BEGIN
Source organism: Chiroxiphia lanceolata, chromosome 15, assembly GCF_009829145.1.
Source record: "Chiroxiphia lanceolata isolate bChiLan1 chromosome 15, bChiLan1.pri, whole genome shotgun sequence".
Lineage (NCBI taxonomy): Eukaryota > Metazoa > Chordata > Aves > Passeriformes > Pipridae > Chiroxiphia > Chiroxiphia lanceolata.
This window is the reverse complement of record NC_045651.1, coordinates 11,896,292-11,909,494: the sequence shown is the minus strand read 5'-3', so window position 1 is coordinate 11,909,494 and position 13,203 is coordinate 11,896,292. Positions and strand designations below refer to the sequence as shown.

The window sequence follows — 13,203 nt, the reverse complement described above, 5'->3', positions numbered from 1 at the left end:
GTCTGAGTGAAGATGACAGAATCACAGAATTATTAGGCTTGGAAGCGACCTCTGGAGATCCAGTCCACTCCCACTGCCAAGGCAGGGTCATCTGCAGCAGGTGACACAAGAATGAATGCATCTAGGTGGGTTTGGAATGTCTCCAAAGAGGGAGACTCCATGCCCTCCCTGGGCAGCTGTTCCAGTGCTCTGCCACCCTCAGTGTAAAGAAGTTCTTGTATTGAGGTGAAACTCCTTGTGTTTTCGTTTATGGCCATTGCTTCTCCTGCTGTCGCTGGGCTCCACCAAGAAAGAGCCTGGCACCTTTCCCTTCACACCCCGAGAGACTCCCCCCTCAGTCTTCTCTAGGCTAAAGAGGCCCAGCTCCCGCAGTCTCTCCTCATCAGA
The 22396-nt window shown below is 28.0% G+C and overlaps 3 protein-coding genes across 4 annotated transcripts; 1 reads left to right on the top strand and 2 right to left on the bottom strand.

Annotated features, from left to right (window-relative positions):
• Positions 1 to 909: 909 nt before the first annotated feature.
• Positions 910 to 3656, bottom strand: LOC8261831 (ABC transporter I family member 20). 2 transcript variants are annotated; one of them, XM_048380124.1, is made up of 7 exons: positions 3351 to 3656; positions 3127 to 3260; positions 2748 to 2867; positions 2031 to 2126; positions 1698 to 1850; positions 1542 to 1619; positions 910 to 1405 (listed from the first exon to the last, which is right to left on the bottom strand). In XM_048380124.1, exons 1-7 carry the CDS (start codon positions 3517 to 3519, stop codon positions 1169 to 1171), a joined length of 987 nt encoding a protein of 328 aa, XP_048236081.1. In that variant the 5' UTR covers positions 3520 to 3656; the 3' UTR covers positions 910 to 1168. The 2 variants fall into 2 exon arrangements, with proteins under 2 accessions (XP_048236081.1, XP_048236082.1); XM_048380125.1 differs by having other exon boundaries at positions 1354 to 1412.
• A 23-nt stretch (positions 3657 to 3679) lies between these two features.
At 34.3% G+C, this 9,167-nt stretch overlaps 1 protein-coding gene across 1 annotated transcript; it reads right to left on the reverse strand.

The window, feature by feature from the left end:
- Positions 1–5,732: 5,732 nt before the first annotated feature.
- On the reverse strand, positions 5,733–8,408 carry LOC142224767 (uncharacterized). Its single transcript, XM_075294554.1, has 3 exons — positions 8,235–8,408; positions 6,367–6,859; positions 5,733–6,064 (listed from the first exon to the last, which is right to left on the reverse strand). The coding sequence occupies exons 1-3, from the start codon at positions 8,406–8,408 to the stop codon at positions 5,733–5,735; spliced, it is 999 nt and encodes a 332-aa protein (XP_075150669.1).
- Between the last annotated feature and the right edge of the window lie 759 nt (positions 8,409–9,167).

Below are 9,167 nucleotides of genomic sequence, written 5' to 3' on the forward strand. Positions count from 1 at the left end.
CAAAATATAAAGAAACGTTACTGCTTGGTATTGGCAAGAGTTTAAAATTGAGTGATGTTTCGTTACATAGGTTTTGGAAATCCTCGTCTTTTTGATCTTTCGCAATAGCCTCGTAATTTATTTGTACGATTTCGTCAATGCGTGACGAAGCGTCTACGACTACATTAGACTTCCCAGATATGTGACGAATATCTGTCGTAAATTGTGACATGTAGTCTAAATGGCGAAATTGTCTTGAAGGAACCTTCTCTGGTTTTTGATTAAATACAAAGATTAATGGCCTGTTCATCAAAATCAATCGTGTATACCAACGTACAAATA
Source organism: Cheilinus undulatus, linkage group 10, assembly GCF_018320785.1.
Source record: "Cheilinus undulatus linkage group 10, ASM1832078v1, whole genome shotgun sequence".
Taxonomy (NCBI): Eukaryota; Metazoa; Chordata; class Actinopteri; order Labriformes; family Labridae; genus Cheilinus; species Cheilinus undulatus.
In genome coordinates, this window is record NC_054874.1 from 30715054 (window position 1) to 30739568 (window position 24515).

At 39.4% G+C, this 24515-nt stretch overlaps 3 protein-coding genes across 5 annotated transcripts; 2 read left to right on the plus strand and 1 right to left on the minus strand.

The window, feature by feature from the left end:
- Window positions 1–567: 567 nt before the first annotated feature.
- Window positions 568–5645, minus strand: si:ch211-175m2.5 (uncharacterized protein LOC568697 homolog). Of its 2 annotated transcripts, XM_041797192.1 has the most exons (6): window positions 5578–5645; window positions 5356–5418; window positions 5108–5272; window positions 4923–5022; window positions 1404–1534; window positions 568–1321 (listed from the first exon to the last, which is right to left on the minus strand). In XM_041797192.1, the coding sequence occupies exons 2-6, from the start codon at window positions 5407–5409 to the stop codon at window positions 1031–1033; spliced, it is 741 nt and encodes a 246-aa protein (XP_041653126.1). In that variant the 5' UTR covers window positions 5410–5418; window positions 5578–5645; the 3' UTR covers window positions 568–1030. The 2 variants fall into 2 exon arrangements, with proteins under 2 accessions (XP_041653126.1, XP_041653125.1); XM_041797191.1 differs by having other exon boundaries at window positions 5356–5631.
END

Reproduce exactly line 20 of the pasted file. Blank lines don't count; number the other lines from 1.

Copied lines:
Source record: "Cheilinus undulatus linkage group 10, ASM1832078v1, whole genome shotgun sequence".